Benjamin Ward's article is truly remarkable because, for once, he uses his analysis as a starting point to suggest solutions, a line many are still wary of crossing. He argues that because intolerance is a European trend, there should be a concerted response by all concerned European countries, in the form of stronger laws against hate speech, more favourable conditions for victims to report instances of hate violence, and for the EU to hold its member states accountable when they fail to protect their minorities. This is, however, where we start to disagree.

The main problem is that there is simply no one-size-fits-all solution to the conundrum of mainstreaming intolerance in Europe. While Marine Le Pen, Jobbik and Golden Dawn appear to be but various faces of a same phenomenon, they each obey dissimilar dynamics in diverse national contexts: the integration of Roma is an entirely different issue in Hungary than it is in France; Islam raises other questions in Britain than it does in Sweden; and anti-Semitism has a different history in the Czech Republic than it has in Germany. Besides, to brand Golden Dawn and Jobbik, who openly engage in 'pogromic' physical attacks against immigrants or Roma, and parties such as the Lega Nord or the Swiss People's Party, who for all their inane attacks on Muslims are still partaking in parliamentary politics and democratic elections, as part of a one and same group – to suggest they require a uniform response - is a dangerous mistake. It is so because it both legitimizes the extremist factions ('if the Lega Nord and the Swiss People's Party have served in government, why not Golden Dawn?') and risks radicalizing the more traditional hard right parties by amalgamating them with a band of violent thugs in Greece or Hungary. We have to be very careful with labels, precisely because they do not tell the whole story.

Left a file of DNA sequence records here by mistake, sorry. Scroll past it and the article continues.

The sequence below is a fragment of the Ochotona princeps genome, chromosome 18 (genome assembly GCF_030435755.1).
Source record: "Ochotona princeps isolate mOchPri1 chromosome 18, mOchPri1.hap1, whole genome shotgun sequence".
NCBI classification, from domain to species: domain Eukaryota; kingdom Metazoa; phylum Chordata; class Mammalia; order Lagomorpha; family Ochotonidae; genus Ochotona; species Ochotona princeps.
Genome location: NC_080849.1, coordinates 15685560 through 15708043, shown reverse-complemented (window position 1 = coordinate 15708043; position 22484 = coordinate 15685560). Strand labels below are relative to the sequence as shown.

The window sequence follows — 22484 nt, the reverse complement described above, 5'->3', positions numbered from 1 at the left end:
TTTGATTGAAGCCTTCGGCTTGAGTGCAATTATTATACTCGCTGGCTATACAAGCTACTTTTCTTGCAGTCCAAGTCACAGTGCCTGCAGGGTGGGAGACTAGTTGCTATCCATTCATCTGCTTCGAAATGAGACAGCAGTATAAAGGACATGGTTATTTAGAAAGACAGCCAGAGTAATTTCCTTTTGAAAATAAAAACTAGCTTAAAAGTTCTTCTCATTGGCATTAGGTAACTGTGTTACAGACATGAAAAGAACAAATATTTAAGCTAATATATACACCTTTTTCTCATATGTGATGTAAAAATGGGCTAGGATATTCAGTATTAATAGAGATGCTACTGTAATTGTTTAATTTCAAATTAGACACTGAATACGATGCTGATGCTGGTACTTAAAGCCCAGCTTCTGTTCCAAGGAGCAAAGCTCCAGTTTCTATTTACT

So – where do we go from here? Couldn't we at least outline some general principles that could be followed in every country?

First, mainstream politicians must recognize their own responsibility in the rise of the far right over the last decade. Too often they have looked the other way when things got complicated, building a pile of tricky issues that became the foundations on which crafty political entrepreneurs have built their populist empires. Complex issues such as migration should neither be ignored, nor should they be answered with divisive 'Us vs. Them' policies. There are plenty of voices in every country that are pragmatic without being elitist – listen to them.